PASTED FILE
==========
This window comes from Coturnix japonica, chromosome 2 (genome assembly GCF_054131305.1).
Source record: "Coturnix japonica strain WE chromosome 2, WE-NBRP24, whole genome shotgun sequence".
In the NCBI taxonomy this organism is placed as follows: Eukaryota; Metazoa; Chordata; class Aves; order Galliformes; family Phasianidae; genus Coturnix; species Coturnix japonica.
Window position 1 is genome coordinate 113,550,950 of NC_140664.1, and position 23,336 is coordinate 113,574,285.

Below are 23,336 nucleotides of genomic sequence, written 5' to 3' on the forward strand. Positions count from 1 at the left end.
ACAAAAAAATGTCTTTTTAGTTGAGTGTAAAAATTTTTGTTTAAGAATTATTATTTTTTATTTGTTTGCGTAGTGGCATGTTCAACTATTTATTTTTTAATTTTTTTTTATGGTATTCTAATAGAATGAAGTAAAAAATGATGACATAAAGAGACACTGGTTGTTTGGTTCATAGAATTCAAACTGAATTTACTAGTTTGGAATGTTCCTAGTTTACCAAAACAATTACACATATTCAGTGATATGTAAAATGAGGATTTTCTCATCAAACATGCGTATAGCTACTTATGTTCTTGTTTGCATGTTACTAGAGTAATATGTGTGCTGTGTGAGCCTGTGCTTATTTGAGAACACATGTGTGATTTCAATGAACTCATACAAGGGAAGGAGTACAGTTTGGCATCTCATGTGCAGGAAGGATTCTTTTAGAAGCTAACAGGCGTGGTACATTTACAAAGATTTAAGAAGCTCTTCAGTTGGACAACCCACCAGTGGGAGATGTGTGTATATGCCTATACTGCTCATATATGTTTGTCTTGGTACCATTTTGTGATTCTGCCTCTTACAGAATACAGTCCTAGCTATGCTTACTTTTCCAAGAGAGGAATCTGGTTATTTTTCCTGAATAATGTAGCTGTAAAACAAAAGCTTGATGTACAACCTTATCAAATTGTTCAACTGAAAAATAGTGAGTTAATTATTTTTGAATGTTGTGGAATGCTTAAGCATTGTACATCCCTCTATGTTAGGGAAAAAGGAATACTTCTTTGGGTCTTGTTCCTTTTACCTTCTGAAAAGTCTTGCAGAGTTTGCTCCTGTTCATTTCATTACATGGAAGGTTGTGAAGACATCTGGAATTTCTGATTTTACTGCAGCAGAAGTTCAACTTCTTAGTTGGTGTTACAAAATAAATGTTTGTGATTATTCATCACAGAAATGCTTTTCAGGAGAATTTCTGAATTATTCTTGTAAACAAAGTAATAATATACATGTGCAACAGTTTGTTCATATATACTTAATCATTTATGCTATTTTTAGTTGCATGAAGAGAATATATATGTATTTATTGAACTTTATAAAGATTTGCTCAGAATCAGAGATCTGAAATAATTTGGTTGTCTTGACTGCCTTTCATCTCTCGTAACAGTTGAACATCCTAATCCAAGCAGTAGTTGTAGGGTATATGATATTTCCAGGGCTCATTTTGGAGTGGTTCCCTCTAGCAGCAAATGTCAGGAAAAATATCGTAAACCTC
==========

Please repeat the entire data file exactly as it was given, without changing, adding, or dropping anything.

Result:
This window comes from Coturnix japonica, chromosome 2 (genome assembly GCF_054131305.1).
Source record: "Coturnix japonica strain WE chromosome 2, WE-NBRP24, whole genome shotgun sequence".
In the NCBI taxonomy this organism is placed as follows: Eukaryota; Metazoa; Chordata; class Aves; order Galliformes; family Phasianidae; genus Coturnix; species Coturnix japonica.
Window position 1 is genome coordinate 113,550,950 of NC_140664.1, and position 23,336 is coordinate 113,574,285.

Below are 23,336 nucleotides of genomic sequence, written 5' to 3' on the forward strand. Positions count from 1 at the left end.
ACAAAAAAATGTCTTTTTAGTTGAGTGTAAAAATTTTTGTTTAAGAATTATTATTTTTTATTTGTTTGCGTAGTGGCATGTTCAACTATTTATTTTTTAATTTTTTTTTATGGTATTCTAATAGAATGAAGTAAAAAATGATGACATAAAGAGACACTGGTTGTTTGGTTCATAGAATTCAAACTGAATTTACTAGTTTGGAATGTTCCTAGTTTACCAAAACAATTACACATATTCAGTGATATGTAAAATGAGGATTTTCTCATCAAACATGCGTATAGCTACTTATGTTCTTGTTTGCATGTTACTAGAGTAATATGTGTGCTGTGTGAGCCTGTGCTTATTTGAGAACACATGTGTGATTTCAATGAACTCATACAAGGGAAGGAGTACAGTTTGGCATCTCATGTGCAGGAAGGATTCTTTTAGAAGCTAACAGGCGTGGTACATTTACAAAGATTTAAGAAGCTCTTCAGTTGGACAACCCACCAGTGGGAGATGTGTGTATATGCCTATACTGCTCATATATGTTTGTCTTGGTACCATTTTGTGATTCTGCCTCTTACAGAATACAGTCCTAGCTATGCTTACTTTTCCAAGAGAGGAATCTGGTTATTTTTCCTGAATAATGTAGCTGTAAAACAAAAGCTTGATGTACAACCTTATCAAATTGTTCAACTGAAAAATAGTGAGTTAATTATTTTTGAATGTTGTGGAATGCTTAAGCATTGTACATCCCTCTATGTTAGGGAAAAAGGAATACTTCTTTGGGTCTTGTTCCTTTTACCTTCTGAAAAGTCTTGCAGAGTTTGCTCCTGTTCATTTCATTACATGGAAGGTTGTGAAGACATCTGGAATTTCTGATTTTACTGCAGCAGAAGTTCAACTTCTTAGTTGGTGTTACAAAATAAATGTTTGTGATTATTCATCACAGAAATGCTTTTCAGGAGAATTTCTGAATTATTCTTGTAAACAAAGTAATAATATACATGTGCAACAGTTTGTTCATATATACTTAATCATTTATGCTATTTTTAGTTGCATGAAGAGAATATATATGTATTTATTGAACTTTATAAAGATTTGCTCAGAATCAGAGATCTGAAATAATTTGGTTGTCTTGACTGCCTTTCATCTCTCGTAACAGTTGAACATCCTAATCCAAGCAGTAGTTGTAGGGTATATGATATTTCCAGGGCTCATTTTGGAGTGGTTCCCTCTAGCAGCAAATGTCAGGAAAAATATCGTAAACCTC